From the Regulators

Measures intended to strengthen Canada’s financial markets and manage specific risks related to over-the-counter derivatives

By James Langton |

The Canadian Securities Administrators has issued a consultation paper proposing new regulations for the over-the-counter derivatives market.

The CSA is contemplating a number of steps to regulate OTC derivatives in keeping with commitments made to the G20, which has been driving regulatory reform in response to the global financial crisis.

In a paper released Tuesday, the CSA calls for:

> mandatory reporting of all derivatives trades by Canadian counterparties to a trade repository;

> provincial regulators to obtain the authority to mandate electronic trading of OTC derivatives in the short term;

> mandatory central clearing of OTC derivatives that are appropriate for clearing, and capable of being cleared; and

> a risk-based approach to imposing capital and collateral requirements.

The paper, drafted by the CSA Derivatives Committee, also recommends that provincial regulators obtain authority to conduct surveillance on OTC derivatives markets, develop robust market conduct standards for OTC derivatives trading and obtain authority to investigate and enforce against abusive practices in the OTC derivatives market.

“The options and recommendations outlined by the committee are intended to strengthen Canada’s financial markets and manage specific risks related to OTC derivatives, implement G20 commitments in a manner appropriate for our markets, harmonize regulatory oversight to the extent possible with international jurisdictions, all while avoiding causing undue harm to our markets,” the paper says.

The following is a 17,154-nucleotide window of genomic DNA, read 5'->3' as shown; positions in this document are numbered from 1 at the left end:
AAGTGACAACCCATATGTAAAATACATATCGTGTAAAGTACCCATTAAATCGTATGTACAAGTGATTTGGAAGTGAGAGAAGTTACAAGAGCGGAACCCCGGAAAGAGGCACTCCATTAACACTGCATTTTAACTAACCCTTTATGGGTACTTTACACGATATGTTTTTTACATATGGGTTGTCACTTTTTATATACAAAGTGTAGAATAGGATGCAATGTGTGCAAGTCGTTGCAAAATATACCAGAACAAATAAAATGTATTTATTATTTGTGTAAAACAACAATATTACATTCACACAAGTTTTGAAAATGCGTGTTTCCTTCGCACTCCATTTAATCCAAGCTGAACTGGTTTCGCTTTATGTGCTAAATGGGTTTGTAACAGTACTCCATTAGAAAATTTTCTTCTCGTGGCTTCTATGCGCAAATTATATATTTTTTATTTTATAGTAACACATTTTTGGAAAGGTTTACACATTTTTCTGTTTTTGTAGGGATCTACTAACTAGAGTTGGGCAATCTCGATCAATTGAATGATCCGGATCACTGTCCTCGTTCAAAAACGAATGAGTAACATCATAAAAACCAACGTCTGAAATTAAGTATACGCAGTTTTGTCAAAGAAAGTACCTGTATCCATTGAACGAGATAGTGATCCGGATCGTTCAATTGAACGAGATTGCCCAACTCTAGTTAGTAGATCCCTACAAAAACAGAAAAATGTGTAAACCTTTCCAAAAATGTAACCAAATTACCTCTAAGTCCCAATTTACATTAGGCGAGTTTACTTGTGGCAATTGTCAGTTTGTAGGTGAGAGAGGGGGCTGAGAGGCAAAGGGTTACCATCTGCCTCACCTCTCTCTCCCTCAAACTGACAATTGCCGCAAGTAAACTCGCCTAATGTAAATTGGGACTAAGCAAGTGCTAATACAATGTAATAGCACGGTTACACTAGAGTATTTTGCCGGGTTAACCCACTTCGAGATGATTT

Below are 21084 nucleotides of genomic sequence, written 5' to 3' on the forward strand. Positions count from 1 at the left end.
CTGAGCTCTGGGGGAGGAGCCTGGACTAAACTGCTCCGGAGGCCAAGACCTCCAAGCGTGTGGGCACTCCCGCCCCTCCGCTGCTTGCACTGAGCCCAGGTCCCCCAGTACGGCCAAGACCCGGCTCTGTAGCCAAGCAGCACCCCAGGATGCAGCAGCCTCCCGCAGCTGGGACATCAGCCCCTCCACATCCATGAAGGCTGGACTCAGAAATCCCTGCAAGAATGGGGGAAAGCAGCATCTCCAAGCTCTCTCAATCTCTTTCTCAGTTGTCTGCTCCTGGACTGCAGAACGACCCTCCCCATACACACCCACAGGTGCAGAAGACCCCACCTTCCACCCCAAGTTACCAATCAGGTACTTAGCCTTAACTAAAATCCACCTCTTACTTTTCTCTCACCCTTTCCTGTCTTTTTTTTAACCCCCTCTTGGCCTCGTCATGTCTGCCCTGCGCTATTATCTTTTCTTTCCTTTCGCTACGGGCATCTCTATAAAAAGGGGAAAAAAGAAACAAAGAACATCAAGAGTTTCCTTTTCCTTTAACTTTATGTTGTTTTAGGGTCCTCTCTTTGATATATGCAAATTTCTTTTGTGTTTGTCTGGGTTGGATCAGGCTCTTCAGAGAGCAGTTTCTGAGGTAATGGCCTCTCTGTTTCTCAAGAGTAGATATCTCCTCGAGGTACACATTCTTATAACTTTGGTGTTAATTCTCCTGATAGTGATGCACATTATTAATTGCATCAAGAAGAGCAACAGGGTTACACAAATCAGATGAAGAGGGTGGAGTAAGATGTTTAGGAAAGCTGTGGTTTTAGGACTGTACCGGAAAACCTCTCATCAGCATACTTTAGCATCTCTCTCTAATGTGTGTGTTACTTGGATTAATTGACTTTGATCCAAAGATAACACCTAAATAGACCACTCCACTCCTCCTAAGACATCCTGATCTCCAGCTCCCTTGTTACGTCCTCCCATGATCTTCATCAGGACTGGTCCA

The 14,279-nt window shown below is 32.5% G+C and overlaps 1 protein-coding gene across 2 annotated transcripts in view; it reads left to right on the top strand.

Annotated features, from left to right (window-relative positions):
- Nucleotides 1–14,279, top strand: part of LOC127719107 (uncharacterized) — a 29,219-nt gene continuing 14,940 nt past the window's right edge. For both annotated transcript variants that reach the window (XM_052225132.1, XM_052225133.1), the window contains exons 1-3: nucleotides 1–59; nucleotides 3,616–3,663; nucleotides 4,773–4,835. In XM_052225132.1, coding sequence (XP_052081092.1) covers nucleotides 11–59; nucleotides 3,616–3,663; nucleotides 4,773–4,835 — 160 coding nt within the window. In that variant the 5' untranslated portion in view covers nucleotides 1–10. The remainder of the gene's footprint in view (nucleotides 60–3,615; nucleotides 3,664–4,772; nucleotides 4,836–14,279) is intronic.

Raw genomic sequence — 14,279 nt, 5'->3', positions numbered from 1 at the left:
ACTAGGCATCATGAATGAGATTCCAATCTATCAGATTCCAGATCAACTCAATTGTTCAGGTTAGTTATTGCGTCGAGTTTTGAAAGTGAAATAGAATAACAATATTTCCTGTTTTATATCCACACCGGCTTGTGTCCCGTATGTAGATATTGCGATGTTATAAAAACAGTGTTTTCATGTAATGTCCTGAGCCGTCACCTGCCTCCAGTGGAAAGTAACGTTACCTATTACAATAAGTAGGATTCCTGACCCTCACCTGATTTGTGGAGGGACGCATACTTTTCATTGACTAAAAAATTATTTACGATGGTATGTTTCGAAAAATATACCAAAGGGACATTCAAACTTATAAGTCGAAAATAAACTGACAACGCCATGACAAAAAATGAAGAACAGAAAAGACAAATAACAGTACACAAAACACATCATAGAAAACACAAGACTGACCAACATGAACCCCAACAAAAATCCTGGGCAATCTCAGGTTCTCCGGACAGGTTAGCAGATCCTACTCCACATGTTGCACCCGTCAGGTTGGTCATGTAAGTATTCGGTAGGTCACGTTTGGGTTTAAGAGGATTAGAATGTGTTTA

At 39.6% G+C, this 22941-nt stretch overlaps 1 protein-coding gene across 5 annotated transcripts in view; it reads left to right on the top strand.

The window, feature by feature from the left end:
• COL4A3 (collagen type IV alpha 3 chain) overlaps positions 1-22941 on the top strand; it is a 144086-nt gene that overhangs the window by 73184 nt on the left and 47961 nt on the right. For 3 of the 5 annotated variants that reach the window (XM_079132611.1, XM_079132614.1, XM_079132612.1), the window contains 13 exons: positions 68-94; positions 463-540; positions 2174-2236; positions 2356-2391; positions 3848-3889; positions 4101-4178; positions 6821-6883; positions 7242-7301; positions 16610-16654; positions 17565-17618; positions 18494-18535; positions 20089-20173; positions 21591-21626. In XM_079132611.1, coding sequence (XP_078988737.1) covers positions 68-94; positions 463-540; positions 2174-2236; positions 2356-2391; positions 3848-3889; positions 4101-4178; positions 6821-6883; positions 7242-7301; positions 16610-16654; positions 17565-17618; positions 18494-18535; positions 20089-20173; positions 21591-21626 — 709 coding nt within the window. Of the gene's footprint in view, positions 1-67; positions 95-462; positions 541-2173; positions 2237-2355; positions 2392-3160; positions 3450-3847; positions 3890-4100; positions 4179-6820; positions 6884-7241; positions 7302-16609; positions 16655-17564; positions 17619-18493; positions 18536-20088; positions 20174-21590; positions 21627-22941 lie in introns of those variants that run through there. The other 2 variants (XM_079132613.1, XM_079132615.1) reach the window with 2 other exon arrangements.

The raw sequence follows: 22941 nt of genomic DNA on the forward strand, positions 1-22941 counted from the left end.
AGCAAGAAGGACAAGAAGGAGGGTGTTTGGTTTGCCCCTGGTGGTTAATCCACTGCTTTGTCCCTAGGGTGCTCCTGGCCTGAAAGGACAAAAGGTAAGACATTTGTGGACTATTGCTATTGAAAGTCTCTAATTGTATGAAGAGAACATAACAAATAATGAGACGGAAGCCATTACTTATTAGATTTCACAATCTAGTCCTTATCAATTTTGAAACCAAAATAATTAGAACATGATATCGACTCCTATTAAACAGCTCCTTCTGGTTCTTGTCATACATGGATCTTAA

The G20 has called for all standardized OTC derivative contracts to be traded on exchanges or electronic trading platforms, and cleared through central counterparties by the end of 2012; OTC derivative contracts to be reported to trade repositories; and for non-centrally cleared contracts to be subject to higher capital requirements.

“As an active participant in the global financial markets, it is fundamental for Canada to respect its G20 commitments,” said Jean St-Gelais, chair of the CSA and president and CEO of the Autorité des marchés financiers. “The comments received from this consultation will help the CSA to develop appropriate legislative and regulatory proposals for Canada’s OTC derivatives markets.”

The committee notes that clear jurisdictional authority in each province, as well as specific rule‐making powers, need to be set out in provincial securities and derivatives legislation. And, in order to implement many of the recommendations in the paper, the CSA will need to develop information sharing and co‐operation agreements with international regulators, foreign trade repositories and central counterparty clearing houses.

The consultation paper is out for comment until January 14, 2011.